About twenty minutes in, it appeared (and of course tasted) to me that one more ladle of chicken stock was going to finish the dish, so I added the stock and then I began to cook the scallops.  Because I didn’t add oil to the marinade, I was able to use grape seed oil, which has a high smoking point and essentially, no flavor.  I did 2 minutes on the first side, and about 1 ½ minutes on the second side.  I also used – as suggested by one of my readers – a non stick pan.  Thank you whoever you are!  It worked great.  Between the two, it was the first time my scallops didn’t stick to the pan.  I did ten scallops in two batches of five.

Now time to plate.  Mushroom risotto with five scallops on top.  Before I served it, I squeezed a little bit of lime juice over the top, and garnished it with a bit of cilantro.

The risotto was perfect.  I mean, listen.  I’m no chef.  Every professional chef, and I bet many home cooks, have forgotten more about food than I’ll ever learn.  But on these cooking competitions, I don’t see how chefs get voted off for bad risotto.  It seems pretty easy to me.  My risotto was ever so slightly al dente, but at the same time creamy.  The scallops were perfectly seared (for the first time!!) and a touch translucent in the middle.  The scallops had a nice light but bright zesty favor, which played well against the classic mushroom risotto, but the overall dish was brought together by the addition of the ancho chili powder and cilantro to the risotto.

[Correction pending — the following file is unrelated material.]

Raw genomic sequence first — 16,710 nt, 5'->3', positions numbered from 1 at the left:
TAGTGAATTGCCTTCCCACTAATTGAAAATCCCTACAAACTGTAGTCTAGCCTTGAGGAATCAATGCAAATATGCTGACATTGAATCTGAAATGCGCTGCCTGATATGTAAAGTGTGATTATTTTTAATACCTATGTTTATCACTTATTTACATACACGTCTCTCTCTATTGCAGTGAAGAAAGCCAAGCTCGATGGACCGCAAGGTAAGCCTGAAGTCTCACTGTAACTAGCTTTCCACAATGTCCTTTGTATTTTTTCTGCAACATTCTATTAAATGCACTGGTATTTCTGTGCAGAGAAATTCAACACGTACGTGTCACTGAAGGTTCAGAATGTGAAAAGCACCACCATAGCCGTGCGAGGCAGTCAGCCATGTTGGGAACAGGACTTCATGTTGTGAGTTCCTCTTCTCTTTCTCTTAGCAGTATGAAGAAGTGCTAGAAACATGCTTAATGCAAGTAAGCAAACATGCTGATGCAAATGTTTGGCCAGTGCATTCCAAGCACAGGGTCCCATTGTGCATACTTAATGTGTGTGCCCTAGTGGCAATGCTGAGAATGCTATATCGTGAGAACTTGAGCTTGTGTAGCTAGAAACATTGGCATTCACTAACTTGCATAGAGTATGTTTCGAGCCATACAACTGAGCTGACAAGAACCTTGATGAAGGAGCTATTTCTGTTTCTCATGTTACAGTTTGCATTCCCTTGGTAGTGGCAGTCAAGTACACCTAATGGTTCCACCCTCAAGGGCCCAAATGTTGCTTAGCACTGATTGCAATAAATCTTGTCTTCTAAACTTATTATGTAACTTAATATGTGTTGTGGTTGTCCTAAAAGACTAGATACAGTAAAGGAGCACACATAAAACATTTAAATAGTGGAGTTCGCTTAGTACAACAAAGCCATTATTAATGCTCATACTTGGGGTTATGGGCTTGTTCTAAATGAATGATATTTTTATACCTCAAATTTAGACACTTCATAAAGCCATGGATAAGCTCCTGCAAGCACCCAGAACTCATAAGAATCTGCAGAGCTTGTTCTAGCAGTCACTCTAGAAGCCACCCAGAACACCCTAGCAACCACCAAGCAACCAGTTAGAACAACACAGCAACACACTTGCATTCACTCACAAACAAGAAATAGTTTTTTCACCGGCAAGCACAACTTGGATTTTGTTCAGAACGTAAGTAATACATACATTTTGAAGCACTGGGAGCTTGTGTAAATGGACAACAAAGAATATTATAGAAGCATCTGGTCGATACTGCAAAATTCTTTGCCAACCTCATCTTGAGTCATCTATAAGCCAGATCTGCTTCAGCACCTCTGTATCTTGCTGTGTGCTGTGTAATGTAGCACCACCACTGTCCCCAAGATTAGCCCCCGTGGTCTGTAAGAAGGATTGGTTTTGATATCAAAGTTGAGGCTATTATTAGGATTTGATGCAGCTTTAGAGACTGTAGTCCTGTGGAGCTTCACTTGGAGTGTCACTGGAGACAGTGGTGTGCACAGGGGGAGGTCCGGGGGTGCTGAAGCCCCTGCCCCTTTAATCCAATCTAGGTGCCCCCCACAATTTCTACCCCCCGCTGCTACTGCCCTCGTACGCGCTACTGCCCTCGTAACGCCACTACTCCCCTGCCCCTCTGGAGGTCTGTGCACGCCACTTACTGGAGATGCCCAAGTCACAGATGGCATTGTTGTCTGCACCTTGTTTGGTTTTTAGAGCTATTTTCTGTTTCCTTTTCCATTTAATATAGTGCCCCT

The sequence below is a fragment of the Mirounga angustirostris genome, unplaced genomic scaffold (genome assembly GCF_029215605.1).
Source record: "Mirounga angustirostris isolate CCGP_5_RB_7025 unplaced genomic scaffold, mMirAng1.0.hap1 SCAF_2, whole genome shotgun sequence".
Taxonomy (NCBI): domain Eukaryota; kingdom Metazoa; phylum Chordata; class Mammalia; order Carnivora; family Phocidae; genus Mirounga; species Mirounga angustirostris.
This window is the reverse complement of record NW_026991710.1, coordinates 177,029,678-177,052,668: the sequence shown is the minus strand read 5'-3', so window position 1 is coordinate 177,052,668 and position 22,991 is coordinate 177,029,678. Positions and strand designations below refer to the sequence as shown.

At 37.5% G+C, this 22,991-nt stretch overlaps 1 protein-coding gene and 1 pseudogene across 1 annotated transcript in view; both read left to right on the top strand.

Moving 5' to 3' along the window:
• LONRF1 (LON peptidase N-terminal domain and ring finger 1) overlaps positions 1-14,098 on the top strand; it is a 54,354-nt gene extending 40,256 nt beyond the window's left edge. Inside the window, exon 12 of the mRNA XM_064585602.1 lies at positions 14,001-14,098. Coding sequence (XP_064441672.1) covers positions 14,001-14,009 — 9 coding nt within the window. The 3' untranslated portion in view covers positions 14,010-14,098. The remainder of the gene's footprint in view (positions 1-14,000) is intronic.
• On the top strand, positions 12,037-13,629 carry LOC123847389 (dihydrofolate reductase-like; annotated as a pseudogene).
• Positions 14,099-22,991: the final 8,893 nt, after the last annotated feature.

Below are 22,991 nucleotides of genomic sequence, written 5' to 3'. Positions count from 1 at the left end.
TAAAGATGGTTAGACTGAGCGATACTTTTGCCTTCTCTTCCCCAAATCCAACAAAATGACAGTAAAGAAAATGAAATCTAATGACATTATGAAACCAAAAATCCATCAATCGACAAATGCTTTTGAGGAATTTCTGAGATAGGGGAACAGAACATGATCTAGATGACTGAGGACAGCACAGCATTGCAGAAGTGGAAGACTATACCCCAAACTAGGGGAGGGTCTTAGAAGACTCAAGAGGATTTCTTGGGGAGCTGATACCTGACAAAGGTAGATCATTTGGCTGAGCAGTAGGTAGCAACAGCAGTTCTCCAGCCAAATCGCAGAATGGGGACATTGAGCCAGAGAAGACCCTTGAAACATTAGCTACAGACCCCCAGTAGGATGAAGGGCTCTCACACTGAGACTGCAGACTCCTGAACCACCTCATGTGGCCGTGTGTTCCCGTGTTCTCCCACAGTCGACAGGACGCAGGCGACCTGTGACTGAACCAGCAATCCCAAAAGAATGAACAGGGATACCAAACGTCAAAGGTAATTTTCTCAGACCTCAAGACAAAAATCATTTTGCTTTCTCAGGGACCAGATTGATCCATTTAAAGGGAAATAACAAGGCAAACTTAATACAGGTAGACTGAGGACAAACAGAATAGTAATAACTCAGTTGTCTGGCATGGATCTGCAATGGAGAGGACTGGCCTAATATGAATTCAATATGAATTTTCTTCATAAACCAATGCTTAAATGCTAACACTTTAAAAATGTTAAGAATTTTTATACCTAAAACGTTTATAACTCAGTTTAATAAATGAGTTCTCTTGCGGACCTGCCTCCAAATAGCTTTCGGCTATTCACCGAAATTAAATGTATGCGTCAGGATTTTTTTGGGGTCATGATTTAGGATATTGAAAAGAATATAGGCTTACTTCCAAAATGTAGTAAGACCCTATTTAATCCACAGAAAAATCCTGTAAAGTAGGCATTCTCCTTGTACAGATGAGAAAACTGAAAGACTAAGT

As for nutrition, this dish had more calories than I like, but I was able to keep the fat down.  I didn’t use any cheese.  The majority of the fat came from the oils.  So figuring the amount of oil used and the approximate absorption, this meal was approximately 755 calories, with 11 grams of fat.  That’s only 14%!

As we say in our house, “This one’s a keeper!”

1 comment:

  1. This is a great way to "think like a Chef": Listen to what YOU want to cook, and then head out to the market! Good for you! Many chefs do this...and shop (particularly regarding seafood and produce) as the market dictates (if it's fresh and in season...use it!). I like your sprig of cilantro on the side (nice framing) could also snip or tear some over the entire plate to add pops of color as your scallops and risotto are in the same color family (now I'm just being critical because I'm nuts about plating!). Looks like an excellent dish with great flavors and techniques! Keep on cooking!